By Lena Dominelli
I finished this book the day Barbara Castle
died. She was a passionate campaigner for women’s rights and equal
pay. Child benefit, she insisted, was to be paid into the purse,
not the wallet. But, to the end, she maintained she was not a
feminist. In this book Lena Dominelli asks what to Castle would
have been an unthinkable question: “should we work with men?” Both
women would, I think, answer yes if it achieved social justice and
equality for women. Castle, though, would have added “and also for
It is not only the definition of feminism that
is problematic – others are equally slippery. Professionalism,
social care and even social work are put forward as valued concepts
but also as code for oppression and injustice. I would like to know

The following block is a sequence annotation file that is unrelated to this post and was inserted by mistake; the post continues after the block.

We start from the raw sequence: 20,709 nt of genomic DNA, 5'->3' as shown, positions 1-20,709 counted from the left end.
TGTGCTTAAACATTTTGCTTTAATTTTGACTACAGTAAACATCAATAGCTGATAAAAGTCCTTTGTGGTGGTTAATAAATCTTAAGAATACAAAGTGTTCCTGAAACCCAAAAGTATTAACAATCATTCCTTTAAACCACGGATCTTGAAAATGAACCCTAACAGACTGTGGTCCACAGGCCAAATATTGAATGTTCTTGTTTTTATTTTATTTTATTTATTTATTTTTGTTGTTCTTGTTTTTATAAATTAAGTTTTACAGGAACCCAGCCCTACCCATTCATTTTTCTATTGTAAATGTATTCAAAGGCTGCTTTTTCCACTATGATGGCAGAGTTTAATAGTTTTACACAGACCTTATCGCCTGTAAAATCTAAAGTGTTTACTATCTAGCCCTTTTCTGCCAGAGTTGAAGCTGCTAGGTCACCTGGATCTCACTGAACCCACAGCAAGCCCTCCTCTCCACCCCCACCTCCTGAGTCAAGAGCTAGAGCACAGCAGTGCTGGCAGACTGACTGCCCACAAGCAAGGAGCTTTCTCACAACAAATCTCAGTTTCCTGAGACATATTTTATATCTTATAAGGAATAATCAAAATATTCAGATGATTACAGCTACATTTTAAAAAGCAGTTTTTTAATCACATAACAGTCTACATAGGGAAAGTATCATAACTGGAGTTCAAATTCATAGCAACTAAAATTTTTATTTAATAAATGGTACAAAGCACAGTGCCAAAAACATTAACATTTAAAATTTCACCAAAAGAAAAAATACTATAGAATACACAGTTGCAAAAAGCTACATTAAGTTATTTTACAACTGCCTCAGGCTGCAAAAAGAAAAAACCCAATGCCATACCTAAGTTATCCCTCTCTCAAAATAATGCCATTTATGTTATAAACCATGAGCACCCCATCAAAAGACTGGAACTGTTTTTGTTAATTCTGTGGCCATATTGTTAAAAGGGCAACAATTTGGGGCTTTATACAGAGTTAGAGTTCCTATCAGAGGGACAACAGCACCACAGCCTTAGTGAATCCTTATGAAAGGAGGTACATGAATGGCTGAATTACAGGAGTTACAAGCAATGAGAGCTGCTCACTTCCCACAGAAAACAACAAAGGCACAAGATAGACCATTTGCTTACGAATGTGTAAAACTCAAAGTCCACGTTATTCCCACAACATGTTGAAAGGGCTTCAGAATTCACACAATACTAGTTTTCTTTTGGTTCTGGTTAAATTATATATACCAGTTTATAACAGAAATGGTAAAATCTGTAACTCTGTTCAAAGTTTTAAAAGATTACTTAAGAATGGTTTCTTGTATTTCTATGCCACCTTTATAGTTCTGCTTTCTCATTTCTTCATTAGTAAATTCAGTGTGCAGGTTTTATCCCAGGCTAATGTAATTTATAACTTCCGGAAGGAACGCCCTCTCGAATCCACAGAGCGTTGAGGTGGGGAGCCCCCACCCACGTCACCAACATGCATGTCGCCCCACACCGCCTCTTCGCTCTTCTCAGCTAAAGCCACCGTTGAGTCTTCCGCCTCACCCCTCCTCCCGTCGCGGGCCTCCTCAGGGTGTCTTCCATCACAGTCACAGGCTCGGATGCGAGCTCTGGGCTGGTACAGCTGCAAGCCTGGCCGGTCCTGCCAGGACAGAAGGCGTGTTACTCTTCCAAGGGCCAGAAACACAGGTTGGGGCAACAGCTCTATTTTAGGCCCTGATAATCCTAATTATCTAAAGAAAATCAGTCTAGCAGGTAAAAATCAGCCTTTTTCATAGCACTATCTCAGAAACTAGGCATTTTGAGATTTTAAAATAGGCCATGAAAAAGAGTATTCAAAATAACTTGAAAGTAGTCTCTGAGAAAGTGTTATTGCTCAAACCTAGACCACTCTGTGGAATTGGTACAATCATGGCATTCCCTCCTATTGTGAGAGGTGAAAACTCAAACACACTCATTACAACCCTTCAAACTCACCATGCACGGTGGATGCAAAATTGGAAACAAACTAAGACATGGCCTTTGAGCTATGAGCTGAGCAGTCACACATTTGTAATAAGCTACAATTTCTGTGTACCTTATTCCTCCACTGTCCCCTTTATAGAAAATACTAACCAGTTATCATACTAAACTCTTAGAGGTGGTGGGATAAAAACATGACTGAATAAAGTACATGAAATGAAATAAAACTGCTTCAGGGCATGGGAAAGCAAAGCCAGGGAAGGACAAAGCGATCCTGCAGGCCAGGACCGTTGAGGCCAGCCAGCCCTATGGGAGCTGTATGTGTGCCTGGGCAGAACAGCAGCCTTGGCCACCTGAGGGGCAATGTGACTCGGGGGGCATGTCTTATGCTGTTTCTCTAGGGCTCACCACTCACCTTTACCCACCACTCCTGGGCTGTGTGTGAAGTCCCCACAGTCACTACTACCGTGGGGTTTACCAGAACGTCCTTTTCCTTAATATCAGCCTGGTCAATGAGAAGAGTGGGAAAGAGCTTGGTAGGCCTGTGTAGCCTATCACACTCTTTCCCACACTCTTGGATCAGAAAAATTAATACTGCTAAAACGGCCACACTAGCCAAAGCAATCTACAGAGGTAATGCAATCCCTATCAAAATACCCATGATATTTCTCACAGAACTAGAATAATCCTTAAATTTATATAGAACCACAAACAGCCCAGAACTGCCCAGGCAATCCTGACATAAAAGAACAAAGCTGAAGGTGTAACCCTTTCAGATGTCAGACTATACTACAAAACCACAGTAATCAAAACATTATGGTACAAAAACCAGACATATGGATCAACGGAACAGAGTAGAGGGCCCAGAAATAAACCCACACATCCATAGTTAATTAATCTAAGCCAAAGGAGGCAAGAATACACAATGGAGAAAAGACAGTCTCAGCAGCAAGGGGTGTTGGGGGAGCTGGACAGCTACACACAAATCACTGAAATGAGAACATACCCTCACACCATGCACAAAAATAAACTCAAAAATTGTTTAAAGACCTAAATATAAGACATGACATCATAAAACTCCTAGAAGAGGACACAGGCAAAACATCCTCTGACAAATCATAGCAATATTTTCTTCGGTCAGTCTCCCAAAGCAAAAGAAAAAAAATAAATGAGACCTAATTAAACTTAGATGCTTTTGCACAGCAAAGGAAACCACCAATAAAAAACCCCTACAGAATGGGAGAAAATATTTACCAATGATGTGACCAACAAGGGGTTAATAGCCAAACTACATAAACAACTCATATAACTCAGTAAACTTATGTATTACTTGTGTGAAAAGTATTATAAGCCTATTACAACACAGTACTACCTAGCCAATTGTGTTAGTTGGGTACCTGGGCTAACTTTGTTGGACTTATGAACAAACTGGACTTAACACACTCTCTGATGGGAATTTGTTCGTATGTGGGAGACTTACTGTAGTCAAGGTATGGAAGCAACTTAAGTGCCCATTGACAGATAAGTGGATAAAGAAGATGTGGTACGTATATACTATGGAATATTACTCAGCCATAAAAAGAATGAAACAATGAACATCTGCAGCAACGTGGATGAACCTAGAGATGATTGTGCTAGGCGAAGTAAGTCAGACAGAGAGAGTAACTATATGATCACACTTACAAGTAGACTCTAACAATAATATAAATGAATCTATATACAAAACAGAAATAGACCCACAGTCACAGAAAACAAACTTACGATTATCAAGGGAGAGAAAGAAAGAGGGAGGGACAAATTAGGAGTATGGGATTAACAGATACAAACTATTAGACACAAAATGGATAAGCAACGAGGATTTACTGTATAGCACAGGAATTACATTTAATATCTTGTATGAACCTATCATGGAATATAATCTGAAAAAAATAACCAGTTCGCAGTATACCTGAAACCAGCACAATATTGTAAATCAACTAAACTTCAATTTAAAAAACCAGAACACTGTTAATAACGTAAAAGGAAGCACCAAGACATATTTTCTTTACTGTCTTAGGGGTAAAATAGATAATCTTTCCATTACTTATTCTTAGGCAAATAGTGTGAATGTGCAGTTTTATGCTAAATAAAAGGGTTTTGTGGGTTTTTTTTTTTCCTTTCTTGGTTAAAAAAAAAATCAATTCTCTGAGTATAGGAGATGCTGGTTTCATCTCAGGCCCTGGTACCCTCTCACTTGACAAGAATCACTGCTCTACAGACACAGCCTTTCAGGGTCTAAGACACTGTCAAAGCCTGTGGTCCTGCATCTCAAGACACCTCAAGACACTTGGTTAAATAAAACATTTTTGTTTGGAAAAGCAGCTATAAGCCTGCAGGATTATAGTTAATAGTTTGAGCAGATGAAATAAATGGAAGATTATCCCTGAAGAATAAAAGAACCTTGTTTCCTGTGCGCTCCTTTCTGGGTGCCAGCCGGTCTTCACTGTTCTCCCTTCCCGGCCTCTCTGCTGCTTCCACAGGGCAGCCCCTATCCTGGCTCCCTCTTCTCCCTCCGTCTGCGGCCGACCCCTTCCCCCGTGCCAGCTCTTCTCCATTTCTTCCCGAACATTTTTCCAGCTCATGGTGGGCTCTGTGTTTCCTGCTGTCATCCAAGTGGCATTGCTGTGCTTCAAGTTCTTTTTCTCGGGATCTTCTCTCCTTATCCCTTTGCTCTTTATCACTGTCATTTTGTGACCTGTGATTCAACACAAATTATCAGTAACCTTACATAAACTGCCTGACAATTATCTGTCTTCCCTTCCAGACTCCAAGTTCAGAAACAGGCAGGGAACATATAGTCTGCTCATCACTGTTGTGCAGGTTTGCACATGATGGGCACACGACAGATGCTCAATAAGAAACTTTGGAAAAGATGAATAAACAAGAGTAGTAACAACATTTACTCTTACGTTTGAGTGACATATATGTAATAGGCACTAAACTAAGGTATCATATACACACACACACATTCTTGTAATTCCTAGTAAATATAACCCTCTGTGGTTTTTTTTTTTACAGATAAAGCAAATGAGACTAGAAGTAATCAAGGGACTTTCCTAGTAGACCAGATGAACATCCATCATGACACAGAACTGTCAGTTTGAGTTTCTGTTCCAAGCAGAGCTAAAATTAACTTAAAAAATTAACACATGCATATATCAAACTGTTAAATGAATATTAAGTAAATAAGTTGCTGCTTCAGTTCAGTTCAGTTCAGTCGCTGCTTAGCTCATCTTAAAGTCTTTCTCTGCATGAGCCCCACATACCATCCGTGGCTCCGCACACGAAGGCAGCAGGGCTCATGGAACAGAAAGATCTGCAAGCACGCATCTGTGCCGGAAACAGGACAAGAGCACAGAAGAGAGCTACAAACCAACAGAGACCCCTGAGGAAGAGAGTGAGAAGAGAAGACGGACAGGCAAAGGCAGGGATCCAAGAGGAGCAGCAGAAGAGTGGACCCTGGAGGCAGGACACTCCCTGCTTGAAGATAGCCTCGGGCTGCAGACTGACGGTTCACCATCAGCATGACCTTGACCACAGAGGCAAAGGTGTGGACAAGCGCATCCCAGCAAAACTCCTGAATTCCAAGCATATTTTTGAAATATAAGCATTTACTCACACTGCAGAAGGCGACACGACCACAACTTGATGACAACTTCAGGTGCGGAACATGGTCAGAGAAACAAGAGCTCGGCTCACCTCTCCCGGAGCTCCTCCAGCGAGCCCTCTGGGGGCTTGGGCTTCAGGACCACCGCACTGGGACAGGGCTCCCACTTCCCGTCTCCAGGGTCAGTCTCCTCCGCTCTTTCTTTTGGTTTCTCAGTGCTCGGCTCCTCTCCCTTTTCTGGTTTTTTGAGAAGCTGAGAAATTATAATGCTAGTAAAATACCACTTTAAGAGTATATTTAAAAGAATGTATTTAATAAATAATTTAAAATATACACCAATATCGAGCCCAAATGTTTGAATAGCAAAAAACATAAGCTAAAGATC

why this is.
I felt this book suffers for being published
at a time when social work is receiving more support than for a
generation. Dominelli’s concerns that social work would be devalued
within a General Social Care Council, for example, were written
before social work became a graduate profession with enforceable
This book feels too pessimistic. Things have
moved on and I am hopeful we now have a framework where we just
might achieve equality.
Lynne Berry is chief executive,
General Social Care Council.